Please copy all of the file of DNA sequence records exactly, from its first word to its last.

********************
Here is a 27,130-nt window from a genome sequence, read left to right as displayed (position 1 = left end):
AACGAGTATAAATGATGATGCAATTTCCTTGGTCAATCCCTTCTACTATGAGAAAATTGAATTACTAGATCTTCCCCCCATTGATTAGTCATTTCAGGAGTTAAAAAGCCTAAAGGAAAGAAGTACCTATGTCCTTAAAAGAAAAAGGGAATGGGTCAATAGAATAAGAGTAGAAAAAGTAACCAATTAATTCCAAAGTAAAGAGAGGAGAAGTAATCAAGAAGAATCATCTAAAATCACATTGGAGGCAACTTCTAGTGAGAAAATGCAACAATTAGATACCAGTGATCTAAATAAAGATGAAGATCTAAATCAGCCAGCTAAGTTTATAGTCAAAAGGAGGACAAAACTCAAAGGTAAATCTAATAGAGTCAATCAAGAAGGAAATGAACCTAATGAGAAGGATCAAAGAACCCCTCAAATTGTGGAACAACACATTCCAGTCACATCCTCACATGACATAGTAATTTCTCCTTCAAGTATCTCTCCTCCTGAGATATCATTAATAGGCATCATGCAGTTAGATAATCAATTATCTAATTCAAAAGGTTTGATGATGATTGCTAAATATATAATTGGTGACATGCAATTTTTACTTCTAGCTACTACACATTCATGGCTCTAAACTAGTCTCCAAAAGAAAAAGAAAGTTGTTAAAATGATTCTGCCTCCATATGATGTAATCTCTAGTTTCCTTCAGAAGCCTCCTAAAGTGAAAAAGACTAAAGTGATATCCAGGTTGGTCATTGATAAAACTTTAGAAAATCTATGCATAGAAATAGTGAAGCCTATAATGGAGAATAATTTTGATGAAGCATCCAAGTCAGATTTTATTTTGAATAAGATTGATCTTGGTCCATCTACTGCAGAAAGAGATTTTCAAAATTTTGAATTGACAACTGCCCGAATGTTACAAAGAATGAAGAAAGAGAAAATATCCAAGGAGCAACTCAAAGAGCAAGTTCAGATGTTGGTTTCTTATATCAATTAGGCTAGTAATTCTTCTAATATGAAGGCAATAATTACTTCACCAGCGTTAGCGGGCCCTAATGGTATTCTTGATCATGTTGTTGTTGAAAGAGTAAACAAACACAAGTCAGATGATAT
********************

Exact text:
Here is a 27,130-nt window from a genome sequence, read left to right as displayed (position 1 = left end):
AACGAGTATAAATGATGATGCAATTTCCTTGGTCAATCCCTTCTACTATGAGAAAATTGAATTACTAGATCTTCCCCCCATTGATTAGTCATTTCAGGAGTTAAAAAGCCTAAAGGAAAGAAGTACCTATGTCCTTAAAAGAAAAAGGGAATGGGTCAATAGAATAAGAGTAGAAAAAGTAACCAATTAATTCCAAAGTAAAGAGAGGAGAAGTAATCAAGAAGAATCATCTAAAATCACATTGGAGGCAACTTCTAGTGAGAAAATGCAACAATTAGATACCAGTGATCTAAATAAAGATGAAGATCTAAATCAGCCAGCTAAGTTTATAGTCAAAAGGAGGACAAAACTCAAAGGTAAATCTAATAGAGTCAATCAAGAAGGAAATGAACCTAATGAGAAGGATCAAAGAACCCCTCAAATTGTGGAACAACACATTCCAGTCACATCCTCACATGACATAGTAATTTCTCCTTCAAGTATCTCTCCTCCTGAGATATCATTAATAGGCATCATGCAGTTAGATAATCAATTATCTAATTCAAAAGGTTTGATGATGATTGCTAAATATATAATTGGTGACATGCAATTTTTACTTCTAGCTACTACACATTCATGGCTCTAAACTAGTCTCCAAAAGAAAAAGAAAGTTGTTAAAATGATTCTGCCTCCATATGATGTAATCTCTAGTTTCCTTCAGAAGCCTCCTAAAGTGAAAAAGACTAAAGTGATATCCAGGTTGGTCATTGATAAAACTTTAGAAAATCTATGCATAGAAATAGTGAAGCCTATAATGGAGAATAATTTTGATGAAGCATCCAAGTCAGATTTTATTTTGAATAAGATTGATCTTGGTCCATCTACTGCAGAAAGAGATTTTCAAAATTTTGAATTGACAACTGCCCGAATGTTACAAAGAATGAAGAAAGAGAAAATATCCAAGGAGCAACTCAAAGAGCAAGTTCAGATGTTGGTTTCTTATATCAATTAGGCTAGTAATTCTTCTAATATGAAGGCAATAATTACTTCACCAGCGTTAGCGGGCCCTAATGGTATTCTTGATCATGTTGTTGTTGAAAGAGTAAACAAACACAAGTCAGATGATAT